I LOVE JOYCE PENSATO! She’s not only an amazing painter, she is fabulous in every sense, her character being just as enormous as her work. Full of fun and always laughing, her sense of humour and take on life is joyously reflected in her work. Mainly painting in black and white, her most frequent muses are the Simpsons, Mickey Mouse, Batman, Donald Duck, Felix and characters from South Park…
Above: FELIX 2007
Above: MOUSE MASK
Above: LIZA AT BERLIN
And just so you get a sense of how big some of her pieces are, here’s part of her exhibition at the Santa Monica Museum of Art…!
Above: this take on OUTRAGEOUS DAISY is over 30 feet high!
Joyce has lived in New York all her life. Her Sicilain father was a printmaker and used to bring home materials and encourage her in art. Initially she studied fashion illustration as was expected of girls at the time, but she quickly discovered that she just wasn’t suited to tiny details.
Above: MOTO MOUTH
Above: HERE’S LOOKING AT YOU
Above: I DON’T WANT TO BE TAMED
Joyce got a scholarship to art school, but thinking she knew more than the teachers she dropped out! Then, realising she knew nothing, she enrolled at The Arts Student League and studied under Morris Kantor who taught Rauschenberg. After that she applied to The New York Studio School, but was rejected by the dean who said, “We don’t know what to do with you; I can’t tell what you’re doing.”
Above: an early MICKEY 1994
And below: TWO MICKEYS 2003
Joyce took the rejection as an opportunity to travel round Europe and on her return she reapplied, this time successfully. In 1973 she enrolled at the New York Studio School. It’s founder, the artist Mercedes Matter, was a tough critic. Pensato says Mercedes once erased one of her drawings three times, saying she didn’t pay attention to the negative space, and that the figure, in relationship to the ladder and the platform, was far too short and small. But Pensato stood her ground and told Mercedes that she was eight inches shorter than her and so saw things from a different perspective. Mercedes was excited by Joyce’s work, especially her Batman paintings.
Pensato’s love affair with Batman began in 1976 and continues to this day. Above is the recent PRINCE OF GOLD. She says she tried painting Superman but he was too normal and Spiderman was too soft and like a ballerina. Whereas Batman was tough.
Joyce’s earliest works were in charcoal, but then she discovered enamel paint through her great friend Christopher Wool whom she met in 1973. She likes the wet, sticky appearance of enamels and the fact that they are tough. She and Wool once shared a studio together and remain great friends to this day, supporting each other’s work. Wool’s father was Joyce’s first collector and Joyce is also a fan of typography like Wool. (I own an original Wool print!!! AND I got it free from an exhibition at the Oxford Museum of Modern Art!)
Joyce says she quickly realised she wasn’t great with colour and was better off without it. Especially after discovering Franz Kline’s black and white paintings which she loved.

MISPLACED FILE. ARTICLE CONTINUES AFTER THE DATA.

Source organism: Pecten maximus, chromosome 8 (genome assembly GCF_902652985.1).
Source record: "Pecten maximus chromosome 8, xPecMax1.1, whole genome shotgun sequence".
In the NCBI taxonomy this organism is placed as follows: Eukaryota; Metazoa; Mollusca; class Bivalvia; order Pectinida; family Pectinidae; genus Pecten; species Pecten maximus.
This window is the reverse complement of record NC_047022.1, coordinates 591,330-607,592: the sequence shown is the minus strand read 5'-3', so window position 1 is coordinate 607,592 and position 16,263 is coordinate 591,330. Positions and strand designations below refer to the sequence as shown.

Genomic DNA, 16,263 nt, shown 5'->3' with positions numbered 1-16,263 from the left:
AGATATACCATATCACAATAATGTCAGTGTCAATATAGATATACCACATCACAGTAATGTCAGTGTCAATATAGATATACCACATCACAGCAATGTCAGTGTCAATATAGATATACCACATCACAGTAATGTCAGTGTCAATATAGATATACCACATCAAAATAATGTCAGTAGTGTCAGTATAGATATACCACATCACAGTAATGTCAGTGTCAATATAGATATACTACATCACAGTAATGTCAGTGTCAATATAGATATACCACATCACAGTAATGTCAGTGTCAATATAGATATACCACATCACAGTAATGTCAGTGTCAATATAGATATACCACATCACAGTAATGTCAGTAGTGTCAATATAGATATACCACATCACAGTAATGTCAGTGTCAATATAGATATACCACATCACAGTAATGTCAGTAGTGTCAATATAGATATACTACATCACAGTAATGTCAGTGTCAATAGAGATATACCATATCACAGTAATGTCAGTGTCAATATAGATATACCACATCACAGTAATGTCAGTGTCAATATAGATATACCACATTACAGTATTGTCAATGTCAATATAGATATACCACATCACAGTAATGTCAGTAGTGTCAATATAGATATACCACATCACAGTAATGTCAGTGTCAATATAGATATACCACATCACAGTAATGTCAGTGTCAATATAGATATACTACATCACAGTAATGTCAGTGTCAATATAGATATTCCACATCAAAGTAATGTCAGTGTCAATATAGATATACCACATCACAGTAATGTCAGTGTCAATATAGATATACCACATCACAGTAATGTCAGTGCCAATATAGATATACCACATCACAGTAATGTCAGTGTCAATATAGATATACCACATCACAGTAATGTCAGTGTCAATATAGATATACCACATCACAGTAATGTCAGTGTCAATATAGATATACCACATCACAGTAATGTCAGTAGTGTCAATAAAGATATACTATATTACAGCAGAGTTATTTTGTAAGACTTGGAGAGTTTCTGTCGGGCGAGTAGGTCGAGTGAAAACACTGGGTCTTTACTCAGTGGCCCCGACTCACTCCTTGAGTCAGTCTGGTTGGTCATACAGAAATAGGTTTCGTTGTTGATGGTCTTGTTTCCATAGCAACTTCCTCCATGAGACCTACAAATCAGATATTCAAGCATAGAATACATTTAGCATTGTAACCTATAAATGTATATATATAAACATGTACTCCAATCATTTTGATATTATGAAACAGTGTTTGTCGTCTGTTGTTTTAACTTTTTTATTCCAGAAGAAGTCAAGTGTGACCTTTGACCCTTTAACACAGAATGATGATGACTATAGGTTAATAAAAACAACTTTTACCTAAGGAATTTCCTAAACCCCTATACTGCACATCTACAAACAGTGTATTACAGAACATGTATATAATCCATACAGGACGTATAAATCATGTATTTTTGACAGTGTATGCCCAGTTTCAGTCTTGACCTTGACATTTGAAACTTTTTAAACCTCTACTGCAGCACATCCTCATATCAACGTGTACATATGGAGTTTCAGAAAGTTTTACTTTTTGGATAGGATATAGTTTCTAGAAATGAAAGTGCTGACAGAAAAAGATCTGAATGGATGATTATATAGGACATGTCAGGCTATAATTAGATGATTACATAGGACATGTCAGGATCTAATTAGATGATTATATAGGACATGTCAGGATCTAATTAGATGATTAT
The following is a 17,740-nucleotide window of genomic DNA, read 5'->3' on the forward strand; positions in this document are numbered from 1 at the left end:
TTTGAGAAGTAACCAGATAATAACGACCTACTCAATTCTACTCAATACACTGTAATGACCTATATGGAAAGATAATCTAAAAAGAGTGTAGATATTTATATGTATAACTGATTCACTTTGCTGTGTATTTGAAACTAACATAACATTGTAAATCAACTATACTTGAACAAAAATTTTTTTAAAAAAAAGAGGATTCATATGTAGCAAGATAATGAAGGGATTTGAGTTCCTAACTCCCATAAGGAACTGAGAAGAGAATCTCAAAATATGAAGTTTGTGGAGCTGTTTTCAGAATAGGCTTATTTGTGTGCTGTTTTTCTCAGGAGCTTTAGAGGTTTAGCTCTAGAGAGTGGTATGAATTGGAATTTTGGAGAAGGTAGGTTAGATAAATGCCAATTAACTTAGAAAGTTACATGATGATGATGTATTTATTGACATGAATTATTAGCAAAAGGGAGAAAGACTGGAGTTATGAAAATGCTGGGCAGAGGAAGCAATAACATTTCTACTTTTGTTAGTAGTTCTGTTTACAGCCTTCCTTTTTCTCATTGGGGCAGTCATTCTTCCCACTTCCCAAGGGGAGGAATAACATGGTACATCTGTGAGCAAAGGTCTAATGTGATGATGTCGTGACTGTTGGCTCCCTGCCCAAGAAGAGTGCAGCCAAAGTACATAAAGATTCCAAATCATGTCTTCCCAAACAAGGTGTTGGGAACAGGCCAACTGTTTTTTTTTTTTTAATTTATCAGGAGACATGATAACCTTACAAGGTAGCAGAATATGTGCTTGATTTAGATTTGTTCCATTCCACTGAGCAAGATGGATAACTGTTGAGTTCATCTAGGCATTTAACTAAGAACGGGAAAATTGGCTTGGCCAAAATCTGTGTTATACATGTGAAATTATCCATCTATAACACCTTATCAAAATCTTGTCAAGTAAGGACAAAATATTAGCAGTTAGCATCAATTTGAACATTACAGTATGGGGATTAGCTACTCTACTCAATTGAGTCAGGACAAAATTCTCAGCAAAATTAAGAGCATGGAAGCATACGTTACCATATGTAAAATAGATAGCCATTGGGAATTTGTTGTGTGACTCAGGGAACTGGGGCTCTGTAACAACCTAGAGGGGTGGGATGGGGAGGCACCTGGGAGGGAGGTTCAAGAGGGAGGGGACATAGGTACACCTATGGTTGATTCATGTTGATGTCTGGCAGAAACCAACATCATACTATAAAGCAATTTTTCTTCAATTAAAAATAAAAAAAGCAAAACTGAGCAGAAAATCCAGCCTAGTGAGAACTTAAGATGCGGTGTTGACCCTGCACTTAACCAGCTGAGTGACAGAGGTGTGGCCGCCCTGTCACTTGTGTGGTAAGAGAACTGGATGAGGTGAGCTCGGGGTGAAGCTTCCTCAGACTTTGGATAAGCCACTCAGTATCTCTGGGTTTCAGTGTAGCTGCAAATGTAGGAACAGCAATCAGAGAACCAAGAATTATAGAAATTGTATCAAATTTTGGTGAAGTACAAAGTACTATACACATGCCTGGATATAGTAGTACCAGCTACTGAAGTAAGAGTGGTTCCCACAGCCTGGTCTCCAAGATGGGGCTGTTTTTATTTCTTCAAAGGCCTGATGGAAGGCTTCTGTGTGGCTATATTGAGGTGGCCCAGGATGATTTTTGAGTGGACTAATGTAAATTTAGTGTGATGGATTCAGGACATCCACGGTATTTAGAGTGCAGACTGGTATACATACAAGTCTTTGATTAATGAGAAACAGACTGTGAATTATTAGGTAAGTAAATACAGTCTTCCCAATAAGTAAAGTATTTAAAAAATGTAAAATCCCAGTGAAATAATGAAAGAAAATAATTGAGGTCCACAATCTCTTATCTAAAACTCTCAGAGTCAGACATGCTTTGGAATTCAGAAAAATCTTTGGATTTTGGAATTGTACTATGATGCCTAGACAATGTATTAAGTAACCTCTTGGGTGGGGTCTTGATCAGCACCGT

Above: EVIL STAN
Above: FELIX iii
However, recently she has begun introducing a little colour, saying, “I realized I could work with colours now because in the drawings, I have been using a little bit of colour pastel, especially when I beat the image down by drawing and redrawing so much that a little hint of colour could bring the image alive again. But it doesn’t always work when the beating has gone too far.”
Above: DUCK SOUP
Above: THE OUTRAGEOUS DAISY
Joyce has a strong connection to immigrant and black culture and says that when she was a little girl she wanted to be Irish because she thought being Irish was very American. Then when she became a teenager she wanted to be Jewish because Jews were very cultured. And recently, in the last 10 years or so, she says she wants to be black.
Above: YOU’RE JUST THE ONE I’VE BEEN WAITING FOR
Above: THIS MUST BE THE PLACE
Above: A DIFFERENT HOMER
Although much of Pensato’s work looks spontaneous, she does in fact give most pieces two or three shots, sometimes more, until it’s like she wants it, and looks like it’s been done in one shot! She says, “It takes a long time to be so simple, because there is so much history underneath that, and to get it just right is a real trick. If I do anything more to it than needed, it’s gone.”
She also likes the way enamels splash and says, “Recently I’ve been working with all kinds of drips on photos, which I feel have a connection to boxing and violence.”
Above: CASSIUS CLAY
Above: DE NIRO
At the moment she is also obsessed with moustaches and eyebrows and has been painting Homer Simpson with bushy eyebrows.
Above: BUSHY HOMER
I do hope you’ve loved sharing Joyce Pensato’s work with me. Her studio is just as amazing as she is so I will save that for another feature. But in the meantime I’ll leave you with this fab little 2 minute video of Joyce dancing with Oliver Herring! Do leave me your thoughts…
WORDS: Cand Juskus and Joyce Pensato (Joyce’s words are taken from a fantastic interview she did over at Brooklyn Rail with Pong Bui)
IMAGES: Joyce Pensato